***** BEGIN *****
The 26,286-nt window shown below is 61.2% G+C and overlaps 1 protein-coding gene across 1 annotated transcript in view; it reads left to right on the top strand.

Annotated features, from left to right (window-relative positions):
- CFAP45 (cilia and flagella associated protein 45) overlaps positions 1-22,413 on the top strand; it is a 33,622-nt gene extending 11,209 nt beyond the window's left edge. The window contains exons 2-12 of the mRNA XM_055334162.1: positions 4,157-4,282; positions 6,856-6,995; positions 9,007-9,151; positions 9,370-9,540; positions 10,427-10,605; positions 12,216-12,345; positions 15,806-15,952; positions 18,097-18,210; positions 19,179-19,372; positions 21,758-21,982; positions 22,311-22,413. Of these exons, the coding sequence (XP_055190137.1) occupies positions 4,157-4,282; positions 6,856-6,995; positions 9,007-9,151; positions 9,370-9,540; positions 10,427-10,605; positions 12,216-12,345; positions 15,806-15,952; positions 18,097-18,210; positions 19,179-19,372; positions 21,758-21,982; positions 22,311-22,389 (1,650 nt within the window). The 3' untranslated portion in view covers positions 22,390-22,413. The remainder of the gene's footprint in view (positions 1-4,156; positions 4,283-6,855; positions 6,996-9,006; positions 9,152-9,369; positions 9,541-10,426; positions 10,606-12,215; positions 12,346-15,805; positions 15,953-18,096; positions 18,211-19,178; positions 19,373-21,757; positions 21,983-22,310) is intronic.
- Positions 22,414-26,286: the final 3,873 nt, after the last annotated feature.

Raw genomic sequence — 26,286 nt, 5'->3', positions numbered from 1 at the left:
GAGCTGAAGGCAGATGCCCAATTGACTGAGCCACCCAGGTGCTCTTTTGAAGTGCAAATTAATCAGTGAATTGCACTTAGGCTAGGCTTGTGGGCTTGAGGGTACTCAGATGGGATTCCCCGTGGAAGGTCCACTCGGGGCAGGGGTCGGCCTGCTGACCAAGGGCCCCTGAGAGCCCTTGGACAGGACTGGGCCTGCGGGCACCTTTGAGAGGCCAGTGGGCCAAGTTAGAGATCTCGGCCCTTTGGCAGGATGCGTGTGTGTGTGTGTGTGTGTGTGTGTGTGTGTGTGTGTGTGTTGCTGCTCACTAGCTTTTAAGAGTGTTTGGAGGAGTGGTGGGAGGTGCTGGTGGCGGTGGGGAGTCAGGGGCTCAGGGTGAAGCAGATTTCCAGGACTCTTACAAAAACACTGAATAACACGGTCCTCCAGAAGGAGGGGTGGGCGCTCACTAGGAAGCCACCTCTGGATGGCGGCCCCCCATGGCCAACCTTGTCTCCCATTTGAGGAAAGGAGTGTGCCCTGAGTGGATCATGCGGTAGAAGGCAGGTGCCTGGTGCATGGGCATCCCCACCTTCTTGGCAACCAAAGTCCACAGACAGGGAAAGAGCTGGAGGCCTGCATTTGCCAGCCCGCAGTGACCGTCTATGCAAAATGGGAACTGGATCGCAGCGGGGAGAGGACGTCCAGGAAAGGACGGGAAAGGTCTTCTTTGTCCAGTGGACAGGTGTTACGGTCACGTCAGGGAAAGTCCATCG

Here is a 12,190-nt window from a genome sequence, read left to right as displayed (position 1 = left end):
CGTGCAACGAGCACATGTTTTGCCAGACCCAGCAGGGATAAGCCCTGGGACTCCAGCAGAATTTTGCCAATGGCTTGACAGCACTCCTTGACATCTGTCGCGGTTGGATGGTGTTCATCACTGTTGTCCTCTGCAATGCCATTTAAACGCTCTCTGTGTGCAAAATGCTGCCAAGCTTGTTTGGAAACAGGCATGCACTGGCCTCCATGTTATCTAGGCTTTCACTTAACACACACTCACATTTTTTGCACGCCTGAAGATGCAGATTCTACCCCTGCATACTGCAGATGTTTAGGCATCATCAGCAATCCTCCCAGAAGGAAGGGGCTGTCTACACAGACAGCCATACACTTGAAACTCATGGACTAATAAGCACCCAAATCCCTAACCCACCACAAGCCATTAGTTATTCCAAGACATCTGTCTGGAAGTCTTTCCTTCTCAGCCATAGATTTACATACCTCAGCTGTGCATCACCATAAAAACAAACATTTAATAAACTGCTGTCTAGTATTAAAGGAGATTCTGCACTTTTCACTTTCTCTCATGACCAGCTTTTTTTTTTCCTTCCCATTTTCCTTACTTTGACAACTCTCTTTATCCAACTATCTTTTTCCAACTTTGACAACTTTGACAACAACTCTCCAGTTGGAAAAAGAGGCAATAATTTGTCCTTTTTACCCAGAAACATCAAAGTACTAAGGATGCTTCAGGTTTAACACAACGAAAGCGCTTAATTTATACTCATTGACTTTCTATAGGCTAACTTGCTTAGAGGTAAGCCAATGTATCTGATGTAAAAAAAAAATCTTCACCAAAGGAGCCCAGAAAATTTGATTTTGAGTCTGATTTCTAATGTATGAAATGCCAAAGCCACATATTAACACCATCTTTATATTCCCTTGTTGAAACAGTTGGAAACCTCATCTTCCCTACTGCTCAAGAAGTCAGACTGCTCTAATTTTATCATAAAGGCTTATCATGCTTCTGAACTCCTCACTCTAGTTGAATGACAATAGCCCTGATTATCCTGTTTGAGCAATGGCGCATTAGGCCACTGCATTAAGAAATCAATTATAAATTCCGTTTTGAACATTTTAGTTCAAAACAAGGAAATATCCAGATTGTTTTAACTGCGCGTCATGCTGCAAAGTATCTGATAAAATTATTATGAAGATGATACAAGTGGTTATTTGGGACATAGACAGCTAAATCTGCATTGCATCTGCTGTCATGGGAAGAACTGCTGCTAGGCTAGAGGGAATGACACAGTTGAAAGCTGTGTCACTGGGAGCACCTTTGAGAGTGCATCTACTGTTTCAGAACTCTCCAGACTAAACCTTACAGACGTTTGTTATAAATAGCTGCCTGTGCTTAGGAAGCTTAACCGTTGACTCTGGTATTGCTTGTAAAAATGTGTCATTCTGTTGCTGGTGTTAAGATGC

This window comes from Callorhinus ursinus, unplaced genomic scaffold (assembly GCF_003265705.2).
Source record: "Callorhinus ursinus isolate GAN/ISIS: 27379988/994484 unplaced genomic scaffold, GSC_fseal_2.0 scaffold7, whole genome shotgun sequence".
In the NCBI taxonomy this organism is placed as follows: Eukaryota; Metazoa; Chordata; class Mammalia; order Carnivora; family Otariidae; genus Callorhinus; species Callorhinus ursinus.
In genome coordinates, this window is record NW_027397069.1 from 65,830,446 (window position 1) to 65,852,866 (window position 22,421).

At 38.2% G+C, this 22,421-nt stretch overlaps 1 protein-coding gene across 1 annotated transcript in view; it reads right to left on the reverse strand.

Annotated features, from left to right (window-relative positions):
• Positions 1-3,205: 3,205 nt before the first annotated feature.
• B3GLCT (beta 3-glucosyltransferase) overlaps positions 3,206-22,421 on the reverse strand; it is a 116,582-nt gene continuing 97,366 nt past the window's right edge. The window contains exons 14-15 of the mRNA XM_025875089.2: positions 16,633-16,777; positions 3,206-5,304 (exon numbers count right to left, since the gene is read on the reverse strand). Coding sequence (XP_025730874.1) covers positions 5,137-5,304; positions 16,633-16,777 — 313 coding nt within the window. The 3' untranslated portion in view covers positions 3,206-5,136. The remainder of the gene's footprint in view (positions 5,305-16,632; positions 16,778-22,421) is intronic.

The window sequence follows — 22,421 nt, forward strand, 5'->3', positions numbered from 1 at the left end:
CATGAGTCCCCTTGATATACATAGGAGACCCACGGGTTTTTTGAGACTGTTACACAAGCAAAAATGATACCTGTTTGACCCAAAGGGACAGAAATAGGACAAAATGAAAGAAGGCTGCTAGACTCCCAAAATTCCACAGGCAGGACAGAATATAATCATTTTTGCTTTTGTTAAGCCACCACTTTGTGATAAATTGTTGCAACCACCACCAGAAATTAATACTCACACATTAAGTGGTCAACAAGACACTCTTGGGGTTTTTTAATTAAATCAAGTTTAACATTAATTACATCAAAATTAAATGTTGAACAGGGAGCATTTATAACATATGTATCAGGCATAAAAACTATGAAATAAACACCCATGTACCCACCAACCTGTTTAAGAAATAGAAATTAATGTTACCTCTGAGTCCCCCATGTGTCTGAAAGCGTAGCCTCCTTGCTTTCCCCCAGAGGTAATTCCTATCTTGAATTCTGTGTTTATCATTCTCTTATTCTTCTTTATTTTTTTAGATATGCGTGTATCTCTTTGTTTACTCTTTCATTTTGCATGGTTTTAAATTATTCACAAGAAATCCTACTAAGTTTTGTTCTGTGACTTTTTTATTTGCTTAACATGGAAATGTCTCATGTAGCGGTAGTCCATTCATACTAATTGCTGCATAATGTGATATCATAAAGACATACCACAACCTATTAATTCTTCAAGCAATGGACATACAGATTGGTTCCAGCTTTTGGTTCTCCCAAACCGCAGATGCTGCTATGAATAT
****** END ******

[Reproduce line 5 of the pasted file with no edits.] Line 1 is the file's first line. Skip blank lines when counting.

Raw genomic sequence — 26,286 nt, 5'->3', positions numbered from 1 at the left: